iii. Professional experience. Dr. Timothy R. Zacharewski is a Professor in the Department of Biochemistry and Molecular Biology and member of the Center for Integrative Toxicology and the National Food Safety and Toxicology Center at Michigan State University. He graduated with a Ph.D. in Toxicology in 1990 from Texas A&M University in the laboratory of Dr. Stephen Safe. He received a Medical Research Council of Canada Post Doctoral Fellowship to study with Professor Pierre Chambon in Strasbourg, France from 1990-1992. In 1992, Dr. Zacharewski accepted an Assistant Professor position in the Department of Pharmacology and Toxicology at the University of Western Ontario. In 1997, he relocated to Michigan State University where he has been pursuing research interests in the areas of mechanistic toxicology. More specifically, his research interests include the elucidation of receptor-mediated mechanisms of toxicity using comparative omic and computational approaches in order to inform science-based quantitative risk assessment, identify biomarkers of toxicity, and develop high through-put assays to screen drugs and chemicals for toxicity. He has published more than 100 peer-reviewed research papers, presented at numerous national and international meetings, and participated in various workshops addressing issues related to toxicogenomics, food safety, mixture toxicology, environmental risk assessment, stem cells in toxicology, endocrine disruptors, and mechanisms of toxicology. Dr. Zacharewski has served as a member on two committees for the National Academies of Science (i.e., Emerging Issues in Environmental Health Sciences, Identifying and Assessing Unintended Effects of Genetically Engineered Foods on Human Health), and as a consultant to the National Centers for Toxicogenomics, the Science Advisory Board for EPA, the International Life Sciences Institute/Health and Environmental Sciences Institute Technical Committee on the Application of Genomics to Mechanism-Based Risk Assessment, and the Science Advisory Panel for Chemical Industry Institute of Toxicology Centers for Health Research.Start List of Subjects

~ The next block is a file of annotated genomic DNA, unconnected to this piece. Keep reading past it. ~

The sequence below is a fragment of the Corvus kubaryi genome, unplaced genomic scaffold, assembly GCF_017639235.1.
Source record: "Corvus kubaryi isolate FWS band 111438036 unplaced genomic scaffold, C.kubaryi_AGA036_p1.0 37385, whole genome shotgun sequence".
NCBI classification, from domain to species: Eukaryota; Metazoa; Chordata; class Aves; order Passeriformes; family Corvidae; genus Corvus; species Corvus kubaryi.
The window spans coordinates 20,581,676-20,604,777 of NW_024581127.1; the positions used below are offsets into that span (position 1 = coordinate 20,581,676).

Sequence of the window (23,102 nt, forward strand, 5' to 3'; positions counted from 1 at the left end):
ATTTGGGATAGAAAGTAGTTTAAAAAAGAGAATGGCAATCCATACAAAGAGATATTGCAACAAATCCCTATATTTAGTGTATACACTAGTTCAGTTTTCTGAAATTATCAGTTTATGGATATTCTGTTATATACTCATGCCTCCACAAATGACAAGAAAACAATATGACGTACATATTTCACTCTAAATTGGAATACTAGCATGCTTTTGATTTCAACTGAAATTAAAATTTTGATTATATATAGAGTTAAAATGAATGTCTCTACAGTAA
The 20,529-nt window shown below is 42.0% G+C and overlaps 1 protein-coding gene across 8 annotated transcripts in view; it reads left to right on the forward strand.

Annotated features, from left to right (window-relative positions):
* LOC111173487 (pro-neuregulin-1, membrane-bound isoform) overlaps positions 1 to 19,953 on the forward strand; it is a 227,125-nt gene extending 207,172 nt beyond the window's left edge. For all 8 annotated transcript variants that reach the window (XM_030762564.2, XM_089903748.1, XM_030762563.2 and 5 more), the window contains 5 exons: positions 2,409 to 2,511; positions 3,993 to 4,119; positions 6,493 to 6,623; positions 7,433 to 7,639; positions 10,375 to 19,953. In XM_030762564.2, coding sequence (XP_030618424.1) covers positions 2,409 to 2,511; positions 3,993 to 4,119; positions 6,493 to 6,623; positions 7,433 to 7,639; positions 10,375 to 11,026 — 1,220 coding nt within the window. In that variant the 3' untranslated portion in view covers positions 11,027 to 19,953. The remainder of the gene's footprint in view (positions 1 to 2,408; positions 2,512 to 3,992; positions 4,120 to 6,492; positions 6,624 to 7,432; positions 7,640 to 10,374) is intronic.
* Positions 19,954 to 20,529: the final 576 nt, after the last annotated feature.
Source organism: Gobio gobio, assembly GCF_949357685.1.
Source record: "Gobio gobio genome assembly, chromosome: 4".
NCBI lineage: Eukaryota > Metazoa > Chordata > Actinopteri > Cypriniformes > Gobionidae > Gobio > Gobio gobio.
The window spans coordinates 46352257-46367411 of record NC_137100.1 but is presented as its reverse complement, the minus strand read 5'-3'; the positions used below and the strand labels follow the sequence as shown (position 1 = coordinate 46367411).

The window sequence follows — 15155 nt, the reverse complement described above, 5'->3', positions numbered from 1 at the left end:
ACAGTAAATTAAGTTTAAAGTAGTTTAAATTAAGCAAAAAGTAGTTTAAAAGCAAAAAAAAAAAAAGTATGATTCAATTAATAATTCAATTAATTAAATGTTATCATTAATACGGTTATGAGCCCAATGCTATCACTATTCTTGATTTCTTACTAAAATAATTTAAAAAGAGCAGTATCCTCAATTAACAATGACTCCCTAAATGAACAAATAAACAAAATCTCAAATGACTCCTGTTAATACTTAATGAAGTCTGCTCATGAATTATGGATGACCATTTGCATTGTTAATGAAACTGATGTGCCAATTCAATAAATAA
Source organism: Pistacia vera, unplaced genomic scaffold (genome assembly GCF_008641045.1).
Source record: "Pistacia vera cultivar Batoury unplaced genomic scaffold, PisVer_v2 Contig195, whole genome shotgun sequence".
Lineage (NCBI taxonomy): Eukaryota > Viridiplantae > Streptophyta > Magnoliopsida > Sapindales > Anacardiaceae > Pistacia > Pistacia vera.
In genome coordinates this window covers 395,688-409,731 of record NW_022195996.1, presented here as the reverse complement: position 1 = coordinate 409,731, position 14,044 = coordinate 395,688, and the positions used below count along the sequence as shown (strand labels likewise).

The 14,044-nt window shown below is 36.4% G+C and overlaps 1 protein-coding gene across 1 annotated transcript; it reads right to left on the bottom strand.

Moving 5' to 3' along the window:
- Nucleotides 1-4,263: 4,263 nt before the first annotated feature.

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Dated: August 7, 2009.
Director, Office of Science Coordination and Policy.
[FR Doc. E9-19313 Filed 8-11-09; 8:45 am]